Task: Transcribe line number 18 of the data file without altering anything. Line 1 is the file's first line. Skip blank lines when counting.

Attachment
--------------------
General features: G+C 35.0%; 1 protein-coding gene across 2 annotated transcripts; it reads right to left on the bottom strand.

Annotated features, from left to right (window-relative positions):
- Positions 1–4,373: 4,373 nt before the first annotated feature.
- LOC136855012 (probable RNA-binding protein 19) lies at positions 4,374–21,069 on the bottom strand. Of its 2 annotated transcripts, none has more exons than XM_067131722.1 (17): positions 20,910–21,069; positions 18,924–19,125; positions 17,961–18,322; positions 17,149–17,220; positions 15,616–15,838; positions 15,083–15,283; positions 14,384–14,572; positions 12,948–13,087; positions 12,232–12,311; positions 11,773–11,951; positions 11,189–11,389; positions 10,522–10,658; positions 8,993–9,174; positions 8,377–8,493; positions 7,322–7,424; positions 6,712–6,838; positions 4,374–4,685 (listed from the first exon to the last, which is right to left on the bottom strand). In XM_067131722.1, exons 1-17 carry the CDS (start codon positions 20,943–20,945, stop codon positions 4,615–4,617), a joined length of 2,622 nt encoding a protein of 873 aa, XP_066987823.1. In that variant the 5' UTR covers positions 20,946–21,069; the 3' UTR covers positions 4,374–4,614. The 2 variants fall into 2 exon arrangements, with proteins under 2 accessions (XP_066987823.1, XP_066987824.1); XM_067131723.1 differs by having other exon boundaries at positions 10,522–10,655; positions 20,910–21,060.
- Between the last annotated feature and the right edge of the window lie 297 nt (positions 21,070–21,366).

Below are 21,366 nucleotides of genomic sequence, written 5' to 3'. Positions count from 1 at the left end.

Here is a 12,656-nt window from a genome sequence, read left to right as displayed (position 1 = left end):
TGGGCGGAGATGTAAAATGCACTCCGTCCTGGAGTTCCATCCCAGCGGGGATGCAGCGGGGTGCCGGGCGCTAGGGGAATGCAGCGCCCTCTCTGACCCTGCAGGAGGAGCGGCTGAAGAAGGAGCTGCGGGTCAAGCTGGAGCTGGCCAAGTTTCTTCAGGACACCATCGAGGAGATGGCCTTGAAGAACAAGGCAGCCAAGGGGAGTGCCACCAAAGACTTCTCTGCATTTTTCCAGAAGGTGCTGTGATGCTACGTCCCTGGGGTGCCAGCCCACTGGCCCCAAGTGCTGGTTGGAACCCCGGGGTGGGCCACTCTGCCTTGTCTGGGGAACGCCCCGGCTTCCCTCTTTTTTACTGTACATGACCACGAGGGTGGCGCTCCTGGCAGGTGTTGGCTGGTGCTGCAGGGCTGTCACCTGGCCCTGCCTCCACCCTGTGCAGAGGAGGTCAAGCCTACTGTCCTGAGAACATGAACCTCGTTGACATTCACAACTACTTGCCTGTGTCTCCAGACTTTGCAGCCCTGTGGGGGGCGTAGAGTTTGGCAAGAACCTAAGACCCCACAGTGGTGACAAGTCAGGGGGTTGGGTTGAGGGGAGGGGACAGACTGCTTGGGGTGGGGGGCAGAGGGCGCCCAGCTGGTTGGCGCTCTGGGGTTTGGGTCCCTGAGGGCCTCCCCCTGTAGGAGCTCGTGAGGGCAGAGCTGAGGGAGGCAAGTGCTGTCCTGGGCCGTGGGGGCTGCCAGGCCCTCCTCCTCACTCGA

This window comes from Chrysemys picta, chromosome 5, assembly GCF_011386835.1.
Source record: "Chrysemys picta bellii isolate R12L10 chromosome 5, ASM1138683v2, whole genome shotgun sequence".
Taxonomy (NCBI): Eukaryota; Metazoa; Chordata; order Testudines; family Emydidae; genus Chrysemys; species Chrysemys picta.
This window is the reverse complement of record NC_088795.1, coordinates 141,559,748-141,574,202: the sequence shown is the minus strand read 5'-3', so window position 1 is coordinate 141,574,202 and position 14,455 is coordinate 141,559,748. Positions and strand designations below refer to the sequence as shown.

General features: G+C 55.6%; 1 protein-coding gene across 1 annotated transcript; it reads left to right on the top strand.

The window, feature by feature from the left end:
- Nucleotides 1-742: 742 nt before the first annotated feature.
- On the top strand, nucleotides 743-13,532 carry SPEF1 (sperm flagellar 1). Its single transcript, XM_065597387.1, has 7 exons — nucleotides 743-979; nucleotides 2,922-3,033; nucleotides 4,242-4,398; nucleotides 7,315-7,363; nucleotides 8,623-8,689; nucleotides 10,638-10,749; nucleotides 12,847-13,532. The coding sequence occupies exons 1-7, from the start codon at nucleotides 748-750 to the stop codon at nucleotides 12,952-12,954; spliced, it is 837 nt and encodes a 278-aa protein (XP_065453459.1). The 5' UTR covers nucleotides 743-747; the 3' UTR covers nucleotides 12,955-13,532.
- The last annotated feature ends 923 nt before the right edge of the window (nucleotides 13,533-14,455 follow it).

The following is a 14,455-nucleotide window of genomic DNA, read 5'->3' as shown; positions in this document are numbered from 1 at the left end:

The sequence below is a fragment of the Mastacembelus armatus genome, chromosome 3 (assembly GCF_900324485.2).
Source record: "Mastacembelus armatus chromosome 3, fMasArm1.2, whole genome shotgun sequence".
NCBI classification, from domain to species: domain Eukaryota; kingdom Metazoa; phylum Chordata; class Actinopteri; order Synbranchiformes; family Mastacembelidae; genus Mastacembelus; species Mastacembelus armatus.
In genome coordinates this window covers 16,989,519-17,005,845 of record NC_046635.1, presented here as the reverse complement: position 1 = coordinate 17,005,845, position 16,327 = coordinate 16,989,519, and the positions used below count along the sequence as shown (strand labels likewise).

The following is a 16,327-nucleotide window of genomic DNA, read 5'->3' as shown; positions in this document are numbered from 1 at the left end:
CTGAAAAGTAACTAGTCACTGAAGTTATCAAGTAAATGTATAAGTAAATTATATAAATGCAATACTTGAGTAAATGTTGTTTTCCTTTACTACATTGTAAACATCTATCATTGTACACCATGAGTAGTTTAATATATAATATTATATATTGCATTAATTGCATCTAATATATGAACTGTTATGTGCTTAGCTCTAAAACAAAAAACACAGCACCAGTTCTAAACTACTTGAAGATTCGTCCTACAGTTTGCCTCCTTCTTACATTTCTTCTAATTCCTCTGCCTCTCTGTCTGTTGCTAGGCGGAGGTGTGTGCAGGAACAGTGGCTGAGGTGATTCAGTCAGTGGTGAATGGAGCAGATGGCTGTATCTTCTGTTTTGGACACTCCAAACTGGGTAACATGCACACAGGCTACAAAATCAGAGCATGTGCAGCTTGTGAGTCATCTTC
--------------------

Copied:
The following is a 14,455-nucleotide window of genomic DNA, read 5'->3' as shown; positions in this document are numbered from 1 at the left end: